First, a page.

The idea came to me when I read some articles by Federico Viticci about his workflows and techniques for automation. A huge part of those techniques relied on bookmarklets. I decided to look for a nice website that collected those little tools and when I couldn’t find one I liked, I decided to come up with my own.
I first released a demo on CodePen, but later I decided to turn it into a full-fledged website. People like it, there’s a steady stream of visitors to the site and since the initial release, the open source community added several new bookmarklets.
Things I’ve learned
- Open Source
- Build Processes
The most interesting part about this project is working with the community. As a single person, I can’t even begin to cover a decent amount of bookmarklets, so I depend on other people adding their own contributions. So far, those collaborative efforts have been very enjoyable and they’ve helped the site grow quite a bit.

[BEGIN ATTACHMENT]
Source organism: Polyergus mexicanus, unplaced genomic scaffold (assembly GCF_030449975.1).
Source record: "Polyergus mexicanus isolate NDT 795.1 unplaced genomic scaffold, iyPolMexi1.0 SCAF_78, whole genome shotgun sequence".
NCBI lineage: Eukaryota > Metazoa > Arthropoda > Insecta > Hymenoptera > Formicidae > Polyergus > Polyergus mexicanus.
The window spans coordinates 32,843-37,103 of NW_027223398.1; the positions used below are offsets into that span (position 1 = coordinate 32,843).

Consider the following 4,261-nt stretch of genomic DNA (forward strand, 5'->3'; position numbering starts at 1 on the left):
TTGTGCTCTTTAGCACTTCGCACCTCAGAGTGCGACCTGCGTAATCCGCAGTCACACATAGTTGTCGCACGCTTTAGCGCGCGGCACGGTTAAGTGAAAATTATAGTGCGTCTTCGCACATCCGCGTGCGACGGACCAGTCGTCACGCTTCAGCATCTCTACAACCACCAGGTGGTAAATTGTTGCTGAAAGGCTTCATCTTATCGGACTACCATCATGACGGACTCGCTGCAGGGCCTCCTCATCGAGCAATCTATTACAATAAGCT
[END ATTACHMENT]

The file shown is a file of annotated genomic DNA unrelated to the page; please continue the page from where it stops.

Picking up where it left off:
Other than that, this was one of my first projects to rely on a build system, specifically gulp. While this involved lots of head-scratching at first, it didn’t take very long until I started seeing the benefits of my setup. And now, I would never create this site without a build system again.
Technologies I’ve used
I experimented with different approaches to templating. This includes Underscore and Handlebars templates, but I ended up using Mustache templates, because they fit best with what I wanted to achieve.
All bookmarklets are saved within their own JSON data files. This makes it easier to maintain, but it also means there needs to be some sort of concatenation. That’s where Node.js cam into the play. Using plain Node inside my gulp setup allowed me to easily concatenate the files, feed all the data into my templates and generate the full site very efficiently.